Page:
To be a wandering Jew

Sent in by Marcus Johnston

Having come across your website by accident, I first thought this was just another "evangelical atheist" page in which I'd see the same tracts and arguments that I've seen many times, thanks to my rabidly atheistic friend. However, searching for the "about us" part of this page, I found myself fascinated while reading the site founder's "anti-testimony," because in many ways, it mirrored my own story.

I can't claim the same level of theologic scholarship that the author does, but I can relate to his story very well. When my parents divorced when I was seven, I first started going to the Presbyterian Church in town. I became a regular church attendee after being baptized at eight, but didn't really think much about the details of the church until later. Up until then, I loved the ceremony and the stories, but I didn't think much about what I believed, apart from the pat answers that every Christian gives. I have a good voice, so I sang in the choir once I joined junior high; male singers being exceedingly rare.

Anyway, when I was 12, I was reading a book during a sermon, obviously not paying attention to much else, when I looked up at the choir loft ceiling. Now back in the 70's, someone painted "tongues of fire," representing the Holy Spirit and its descent on the apostles during Pentecost. I looked up, I looked down, and WHAM! my life changed in an instant. Instead of wanting to be a cartographer (since before I can remember - yes, I'm that nerdy), I wanted to serve God and become a minister. I really felt as if God had reached down and called me to service.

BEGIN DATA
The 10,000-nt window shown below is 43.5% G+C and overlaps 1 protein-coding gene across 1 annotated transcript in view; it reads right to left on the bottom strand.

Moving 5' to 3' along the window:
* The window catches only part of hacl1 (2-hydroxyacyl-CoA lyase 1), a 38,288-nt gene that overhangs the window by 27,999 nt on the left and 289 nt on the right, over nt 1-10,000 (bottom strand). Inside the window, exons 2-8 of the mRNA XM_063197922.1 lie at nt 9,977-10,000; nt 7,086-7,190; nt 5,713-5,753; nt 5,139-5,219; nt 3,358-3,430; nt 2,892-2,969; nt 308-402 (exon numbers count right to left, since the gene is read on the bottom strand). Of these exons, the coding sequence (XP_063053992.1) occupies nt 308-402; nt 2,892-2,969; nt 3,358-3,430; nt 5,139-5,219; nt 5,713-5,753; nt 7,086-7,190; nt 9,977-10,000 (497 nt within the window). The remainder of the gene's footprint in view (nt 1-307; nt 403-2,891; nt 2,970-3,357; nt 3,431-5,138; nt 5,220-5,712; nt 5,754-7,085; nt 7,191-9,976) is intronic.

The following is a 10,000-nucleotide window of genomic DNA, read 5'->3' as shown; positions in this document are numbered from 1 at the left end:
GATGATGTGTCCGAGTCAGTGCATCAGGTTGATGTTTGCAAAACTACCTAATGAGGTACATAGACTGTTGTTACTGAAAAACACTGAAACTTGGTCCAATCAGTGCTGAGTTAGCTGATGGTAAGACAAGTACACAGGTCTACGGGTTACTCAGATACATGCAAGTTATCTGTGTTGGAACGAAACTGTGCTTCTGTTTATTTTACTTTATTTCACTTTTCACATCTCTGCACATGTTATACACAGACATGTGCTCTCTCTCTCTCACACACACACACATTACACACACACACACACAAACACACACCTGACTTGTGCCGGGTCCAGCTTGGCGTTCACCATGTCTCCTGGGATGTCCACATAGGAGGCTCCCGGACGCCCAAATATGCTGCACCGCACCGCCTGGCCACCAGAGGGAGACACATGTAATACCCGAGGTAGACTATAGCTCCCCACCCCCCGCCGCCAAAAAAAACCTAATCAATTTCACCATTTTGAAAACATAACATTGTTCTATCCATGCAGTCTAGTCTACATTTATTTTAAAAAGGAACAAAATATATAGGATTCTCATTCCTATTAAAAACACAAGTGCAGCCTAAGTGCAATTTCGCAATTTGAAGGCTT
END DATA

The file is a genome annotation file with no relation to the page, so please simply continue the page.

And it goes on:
So I began the process of "testing the call." I talked with my minister, I read the Bible from cover to cover (although I read the New Testament three times to the one time through the Old), I looked into attending seminaries, and I read countless tracts and religious books. I attended youth group, finished confirmation class, taught Sunday School, and remained in the choir.

Two major things also happened that year. Because my mom had remarried someone in this church, someone sent them a nasty letter saying that my mom wasn't good enough to raise my stepfather's kids, et al. So they decided to go to the Church of Christ (the "non-denominational" denomination, musical branch) in the town next door. I didn't want to leave, but because I was part of the family, we worked out an arrangement where I stayed at the Presbyterian church while the choir was in session, but attended the non-denominational Christian church otherwise. So I got the extremes of mainline conservative Protestant Calvinism to liberal Arminianism every year until I left for college. Because I had to defend my particular brand of Protestant Christianity every week (often to ministers who bugged me), I became a firm believer in the Calvinist tenets, infant baptism, and predestination.